The Covid-19 epidemic, which has an impact all over the world, also negatively affects the fight against existing diseases. Dr. Anthony Fauci shared with the world how the epidemic weakened the fight against AIDS and the gravity of this situation, at the ceremony he attended for World AIDS Day on December 1st.
President of the US National Institute of Allergy and Infectious Diseases and chief medical adviser to President Joe Biden, Dr. Anthony Fauci , at the World AIDS Day ceremony he attended, said that the Covid-19 pandemic has seriously hindered the global effort to reach the UN’s goal of ending AIDS by 2030, by Withholding scientific and financial resources used in the fight against AIDS.
Speaking at the UN General Assembly on the 40th anniversary of the first report that brought AIDS to the attention of the public, Fauci announced that the fight against Covid-19 has disrupted supply chains and increased the risk of HIV, the virus that causes AIDS, to contract another deadly virus.
“To face these challenges, we must intensify our joint research efforts, filling gaps in supply chains through investments and regulatory action. We must also ensure that people with HIV in all countries have early access to effective COVID-19 vaccines and treatments, while ensuring supplies of anti-HIV drugs,” said Fauci. ,” said
THE PANDEMIC MAKES BOTH OUR STRENGTHS AND OUR WEAKNESSES VISIBLE
Fauci said that he was “as busy as possible” in responding to both the HIV/AIDS and Covid-19 pandemics, noting that the response to the two diseases revealed “they have achieved remarkable scientific advances and global collaboration that everyone can be proud of, especially in the delivery of life-saving AIDS drugs.” .
But Fauci acknowledged that diseases also reveal that “as a global society, we still struggle with very real health communication challenges linked to long-standing inequalities in access to health care and reduced trust in key institutions in some countries.”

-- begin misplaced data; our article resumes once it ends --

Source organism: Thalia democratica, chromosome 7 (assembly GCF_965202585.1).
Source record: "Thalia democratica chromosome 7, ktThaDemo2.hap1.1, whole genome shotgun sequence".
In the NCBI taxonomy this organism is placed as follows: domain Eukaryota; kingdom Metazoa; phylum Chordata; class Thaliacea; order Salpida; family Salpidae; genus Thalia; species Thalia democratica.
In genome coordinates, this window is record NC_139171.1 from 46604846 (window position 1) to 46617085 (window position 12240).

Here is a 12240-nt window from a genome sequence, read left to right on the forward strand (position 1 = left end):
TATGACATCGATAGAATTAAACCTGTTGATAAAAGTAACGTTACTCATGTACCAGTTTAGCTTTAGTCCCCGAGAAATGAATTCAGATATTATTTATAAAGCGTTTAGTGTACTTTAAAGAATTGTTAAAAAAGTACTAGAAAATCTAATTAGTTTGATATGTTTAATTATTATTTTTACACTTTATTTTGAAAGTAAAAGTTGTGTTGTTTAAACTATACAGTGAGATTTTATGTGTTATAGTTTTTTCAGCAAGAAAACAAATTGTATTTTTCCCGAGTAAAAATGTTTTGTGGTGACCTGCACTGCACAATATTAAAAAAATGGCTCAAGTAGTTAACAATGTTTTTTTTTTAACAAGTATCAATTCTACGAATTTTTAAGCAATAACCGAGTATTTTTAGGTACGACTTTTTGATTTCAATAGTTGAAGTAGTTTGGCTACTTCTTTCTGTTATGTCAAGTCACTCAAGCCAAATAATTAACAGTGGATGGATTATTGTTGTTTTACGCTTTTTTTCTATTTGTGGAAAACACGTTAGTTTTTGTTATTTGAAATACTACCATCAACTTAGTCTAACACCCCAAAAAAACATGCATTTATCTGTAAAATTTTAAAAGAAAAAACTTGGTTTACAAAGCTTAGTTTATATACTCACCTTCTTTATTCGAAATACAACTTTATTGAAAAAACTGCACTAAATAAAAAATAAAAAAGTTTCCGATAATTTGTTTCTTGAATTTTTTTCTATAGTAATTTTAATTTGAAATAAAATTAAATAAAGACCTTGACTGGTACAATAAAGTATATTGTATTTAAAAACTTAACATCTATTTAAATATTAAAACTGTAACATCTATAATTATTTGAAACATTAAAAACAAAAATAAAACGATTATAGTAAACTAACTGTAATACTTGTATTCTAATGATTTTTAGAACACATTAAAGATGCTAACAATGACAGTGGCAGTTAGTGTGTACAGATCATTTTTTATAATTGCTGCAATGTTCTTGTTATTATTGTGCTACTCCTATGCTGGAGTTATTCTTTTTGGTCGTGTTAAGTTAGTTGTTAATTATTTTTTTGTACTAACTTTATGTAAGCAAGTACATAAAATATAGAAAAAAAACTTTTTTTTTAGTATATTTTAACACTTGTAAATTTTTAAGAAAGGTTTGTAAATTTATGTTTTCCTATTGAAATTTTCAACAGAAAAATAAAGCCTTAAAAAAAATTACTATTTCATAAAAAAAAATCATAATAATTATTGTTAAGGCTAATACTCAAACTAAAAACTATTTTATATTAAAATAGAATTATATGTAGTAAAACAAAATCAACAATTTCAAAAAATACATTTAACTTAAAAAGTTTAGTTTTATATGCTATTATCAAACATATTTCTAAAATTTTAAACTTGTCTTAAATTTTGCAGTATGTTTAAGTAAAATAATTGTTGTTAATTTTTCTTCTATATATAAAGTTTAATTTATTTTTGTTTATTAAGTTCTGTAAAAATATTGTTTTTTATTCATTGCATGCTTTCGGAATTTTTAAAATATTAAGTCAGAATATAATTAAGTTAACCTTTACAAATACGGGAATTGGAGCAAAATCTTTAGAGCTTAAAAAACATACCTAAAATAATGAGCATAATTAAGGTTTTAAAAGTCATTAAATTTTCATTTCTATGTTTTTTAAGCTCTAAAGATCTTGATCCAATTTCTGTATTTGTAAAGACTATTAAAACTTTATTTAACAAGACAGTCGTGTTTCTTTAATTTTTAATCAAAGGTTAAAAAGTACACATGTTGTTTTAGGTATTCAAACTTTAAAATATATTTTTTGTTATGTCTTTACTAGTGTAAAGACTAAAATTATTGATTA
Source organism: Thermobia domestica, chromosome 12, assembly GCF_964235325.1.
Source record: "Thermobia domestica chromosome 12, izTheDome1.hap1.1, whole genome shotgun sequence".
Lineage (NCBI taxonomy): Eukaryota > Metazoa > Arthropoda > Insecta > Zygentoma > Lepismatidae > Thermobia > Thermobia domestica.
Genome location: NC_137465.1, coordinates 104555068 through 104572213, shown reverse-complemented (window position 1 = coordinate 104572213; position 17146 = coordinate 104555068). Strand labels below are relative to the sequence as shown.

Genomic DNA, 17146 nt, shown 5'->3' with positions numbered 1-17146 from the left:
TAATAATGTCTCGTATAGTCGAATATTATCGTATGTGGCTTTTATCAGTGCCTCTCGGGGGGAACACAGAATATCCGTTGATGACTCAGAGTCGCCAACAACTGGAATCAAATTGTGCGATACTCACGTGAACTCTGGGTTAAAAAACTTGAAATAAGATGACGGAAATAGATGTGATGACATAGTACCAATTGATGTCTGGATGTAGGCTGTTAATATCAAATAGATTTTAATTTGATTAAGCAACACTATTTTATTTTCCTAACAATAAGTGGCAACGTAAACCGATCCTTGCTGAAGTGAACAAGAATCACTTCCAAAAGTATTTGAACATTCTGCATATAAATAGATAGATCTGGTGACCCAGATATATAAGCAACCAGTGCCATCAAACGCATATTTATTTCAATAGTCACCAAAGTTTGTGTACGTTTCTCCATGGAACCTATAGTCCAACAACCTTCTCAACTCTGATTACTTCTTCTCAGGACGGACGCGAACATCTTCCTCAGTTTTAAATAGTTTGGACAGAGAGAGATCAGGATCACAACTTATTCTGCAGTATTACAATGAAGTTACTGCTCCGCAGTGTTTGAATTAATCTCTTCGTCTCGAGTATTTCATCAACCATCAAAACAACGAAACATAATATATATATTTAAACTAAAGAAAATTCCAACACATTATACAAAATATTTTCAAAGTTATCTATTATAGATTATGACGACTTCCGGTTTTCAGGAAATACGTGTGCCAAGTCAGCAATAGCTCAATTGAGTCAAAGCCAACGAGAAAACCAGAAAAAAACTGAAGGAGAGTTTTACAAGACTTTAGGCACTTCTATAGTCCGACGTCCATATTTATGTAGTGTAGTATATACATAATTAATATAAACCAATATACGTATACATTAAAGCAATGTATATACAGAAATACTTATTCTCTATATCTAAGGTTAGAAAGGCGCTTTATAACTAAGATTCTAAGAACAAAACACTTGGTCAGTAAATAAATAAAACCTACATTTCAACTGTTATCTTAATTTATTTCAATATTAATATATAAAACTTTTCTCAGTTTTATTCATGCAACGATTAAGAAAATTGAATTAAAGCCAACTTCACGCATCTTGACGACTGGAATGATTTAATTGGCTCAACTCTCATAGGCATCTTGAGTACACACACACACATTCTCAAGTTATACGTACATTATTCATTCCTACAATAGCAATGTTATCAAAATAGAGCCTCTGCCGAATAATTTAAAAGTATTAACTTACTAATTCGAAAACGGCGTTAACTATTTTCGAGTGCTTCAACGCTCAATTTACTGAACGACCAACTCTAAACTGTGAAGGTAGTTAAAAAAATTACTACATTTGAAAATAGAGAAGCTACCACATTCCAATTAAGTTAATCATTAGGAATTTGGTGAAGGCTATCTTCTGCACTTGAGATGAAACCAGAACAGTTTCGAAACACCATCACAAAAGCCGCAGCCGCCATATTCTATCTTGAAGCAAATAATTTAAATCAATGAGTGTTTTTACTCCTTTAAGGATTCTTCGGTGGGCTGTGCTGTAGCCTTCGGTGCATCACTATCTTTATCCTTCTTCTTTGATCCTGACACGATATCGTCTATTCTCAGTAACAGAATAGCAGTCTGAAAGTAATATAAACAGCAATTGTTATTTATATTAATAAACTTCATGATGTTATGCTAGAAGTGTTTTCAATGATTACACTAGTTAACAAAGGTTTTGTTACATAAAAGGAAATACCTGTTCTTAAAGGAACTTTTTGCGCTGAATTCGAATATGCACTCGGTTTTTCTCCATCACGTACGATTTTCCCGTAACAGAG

AIDS RESEARCH WORKED TO FIGHT COVID, COVID RESEARCH CAN ALSO BE USED AGAINST AIDS
Saying that much of what scientists and public health experts have learned from their long investments in HIV/AIDS research has been “successfully applied to the Covid-19 pandemic,” Fauci said that what has been learned in Covid-19 can also be used against HIV/AIDS. Drawing attention to the potential impact on the design of drugs and the survival of monoclonal antibodies that can fight infections, he pointed out that being able to select the mRNA vaccines and the pool of active substances in vaccines will have great benefits.
COVID-19 SHOWED WHAT WE CAN ACHIEVE
Fauci said that COVID-19 has shown how quickly scientists and public health officials can respond to a pandemic when there are significant and sustainable financial investments and “Perhaps most importantly, when governments and the private sector work together” and provide incentives for production. He said the challenge now for scientists, funders and research supporters is “to apply these lessons to the fight against HIV/AIDS“.
WE MAY LOSE 7.7 MILLION PEOPLE IN THE NEXT 10 YEARS
UNAIDS, the UN agency leading the global effort to end the AIDS pandemic, concluded in a report on Monday that 1.5 million new HIV infections were recorded in 2020, with the rate of new HIV infections not falling fast enough to stop the epidemic globally. Warning that the world may face 7.7 million deaths due to AIDS in the next 10 years, UNAIDS called on leaders to tackle inequalities in access to medicine and treatment.
Pointing out that there has been a decrease in HIV tests due to Covid-19, UNAIDS stated that in 40 of the 50 countries surveyed, fewer people with HIV started treatment in 2020, and HIV prevention services were adversely affected.
Winnie Byanyima, Executive Director of UNAIDS, told the General Assembly: “The progress in AIDS, already derailed before COVID-19, has come as the raging COVID crisis has disrupted HIV prevention and treatment services, prevention education, violence prevention programs and much more. He said it’s getting even more challenging now.
In June, the General Assembly overwhelmingly approved a declaration calling for urgent action to end AIDS by 2030. The Assembly’s 193 member states have committed to implement the 18-page document, which includes reducing new HIV infections annually to below 370,000 and keeping AIDS-related deaths below 250,000 by 2025. Describing the plan as “exciting”, Byanyima warned that “only by acting quickly to end the inequalities that fueled the pandemic can we overcome this.”